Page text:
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Celtic House closer to receiving revitalization grant

Hancock’s Downtown Development Authority is working with the Michigan Economic Development Corporation and a foundation tied to a world-famous artistic organization to improve the Celtic House on Hancock Street. The DDA officially endorsed a grant opportunity for the property.

The historic structure is set to be revitalized in a mixed-use capacity, says manager Mary Babcock.

That project, they’re looking to create two apartments upstairs and an artist in residence downstairs. Hopefully the apartments will make it self-sustainable.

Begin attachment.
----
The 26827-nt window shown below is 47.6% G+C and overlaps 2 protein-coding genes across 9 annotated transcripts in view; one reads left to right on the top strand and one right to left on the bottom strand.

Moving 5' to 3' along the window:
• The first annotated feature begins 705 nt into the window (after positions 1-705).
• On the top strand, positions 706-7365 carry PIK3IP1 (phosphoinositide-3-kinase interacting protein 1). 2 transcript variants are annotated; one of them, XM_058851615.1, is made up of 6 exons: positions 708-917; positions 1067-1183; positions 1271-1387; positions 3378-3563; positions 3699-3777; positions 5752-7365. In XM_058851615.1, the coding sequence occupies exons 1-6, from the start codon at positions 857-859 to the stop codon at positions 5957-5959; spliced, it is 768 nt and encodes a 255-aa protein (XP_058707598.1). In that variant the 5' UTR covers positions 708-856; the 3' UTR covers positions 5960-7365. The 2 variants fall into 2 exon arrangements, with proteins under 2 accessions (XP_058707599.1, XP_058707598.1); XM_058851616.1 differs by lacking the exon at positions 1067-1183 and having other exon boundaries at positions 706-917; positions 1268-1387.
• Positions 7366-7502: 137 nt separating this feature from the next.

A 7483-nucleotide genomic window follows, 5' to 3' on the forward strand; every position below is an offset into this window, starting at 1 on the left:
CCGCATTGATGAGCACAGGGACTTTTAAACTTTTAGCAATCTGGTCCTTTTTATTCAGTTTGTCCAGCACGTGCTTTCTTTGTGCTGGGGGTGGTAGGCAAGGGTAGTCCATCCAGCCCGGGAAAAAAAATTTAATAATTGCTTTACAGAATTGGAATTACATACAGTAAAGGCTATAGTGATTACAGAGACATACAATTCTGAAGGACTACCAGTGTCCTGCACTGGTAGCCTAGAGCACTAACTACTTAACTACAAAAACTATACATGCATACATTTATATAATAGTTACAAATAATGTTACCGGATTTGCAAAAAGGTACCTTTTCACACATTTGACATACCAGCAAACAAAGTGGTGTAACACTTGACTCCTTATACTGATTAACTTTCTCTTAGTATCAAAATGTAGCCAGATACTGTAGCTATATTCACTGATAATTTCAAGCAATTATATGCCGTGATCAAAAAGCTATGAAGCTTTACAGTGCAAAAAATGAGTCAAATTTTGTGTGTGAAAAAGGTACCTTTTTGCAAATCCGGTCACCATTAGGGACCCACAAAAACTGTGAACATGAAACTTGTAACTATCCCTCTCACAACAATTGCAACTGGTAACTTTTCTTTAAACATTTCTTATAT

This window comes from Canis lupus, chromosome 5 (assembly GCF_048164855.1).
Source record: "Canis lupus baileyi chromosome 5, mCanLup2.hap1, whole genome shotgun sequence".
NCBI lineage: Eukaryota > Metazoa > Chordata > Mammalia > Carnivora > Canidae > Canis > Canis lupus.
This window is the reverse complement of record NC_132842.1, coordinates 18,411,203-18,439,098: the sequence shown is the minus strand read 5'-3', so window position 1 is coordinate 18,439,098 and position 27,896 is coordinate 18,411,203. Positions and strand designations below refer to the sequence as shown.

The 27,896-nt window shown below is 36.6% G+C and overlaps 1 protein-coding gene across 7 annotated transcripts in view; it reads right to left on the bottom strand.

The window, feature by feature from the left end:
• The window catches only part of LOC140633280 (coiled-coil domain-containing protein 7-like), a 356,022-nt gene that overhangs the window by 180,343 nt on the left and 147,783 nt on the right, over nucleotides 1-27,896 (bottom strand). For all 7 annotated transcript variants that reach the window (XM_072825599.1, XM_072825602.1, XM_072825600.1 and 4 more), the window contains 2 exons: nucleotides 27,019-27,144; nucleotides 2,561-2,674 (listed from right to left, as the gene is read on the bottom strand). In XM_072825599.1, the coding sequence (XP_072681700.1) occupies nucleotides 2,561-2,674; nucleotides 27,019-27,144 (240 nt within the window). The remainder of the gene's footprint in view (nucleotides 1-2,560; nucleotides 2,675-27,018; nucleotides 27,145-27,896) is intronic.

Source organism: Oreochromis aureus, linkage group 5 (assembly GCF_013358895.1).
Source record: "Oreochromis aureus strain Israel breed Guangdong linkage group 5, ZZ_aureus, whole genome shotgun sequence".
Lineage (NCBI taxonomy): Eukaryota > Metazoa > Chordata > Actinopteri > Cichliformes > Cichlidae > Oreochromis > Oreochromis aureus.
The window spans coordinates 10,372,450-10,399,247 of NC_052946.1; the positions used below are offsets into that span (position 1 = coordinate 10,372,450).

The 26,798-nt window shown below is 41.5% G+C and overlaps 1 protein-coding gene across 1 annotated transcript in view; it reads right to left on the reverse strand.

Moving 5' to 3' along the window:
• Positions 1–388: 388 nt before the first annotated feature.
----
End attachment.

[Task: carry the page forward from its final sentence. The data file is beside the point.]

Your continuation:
Also known as the Perry House, it was the childhood home of Mary Chase Perry. Born in 1867, she was a cofounder of Pewabic Pottery in Detroit at the turn of the century. The facility quickly became a hotbed for artisans and is now designated a National Historic Landmark. She worked with Horace Caulkins to utilize his patented high temperature kilns. The new process created a characteristic high sheen glaze that caught the eye of the rest of the country.

From the exterior of Comerica Park to skyscrapers like the Guardian Building, even in public transportation, pewabic tiles can be found throughout the Motor City. They helped to define art deco architecture there.

The potential Revitalization and Placemaking grant is also seeing support from the Pewabic Pottery foundation.

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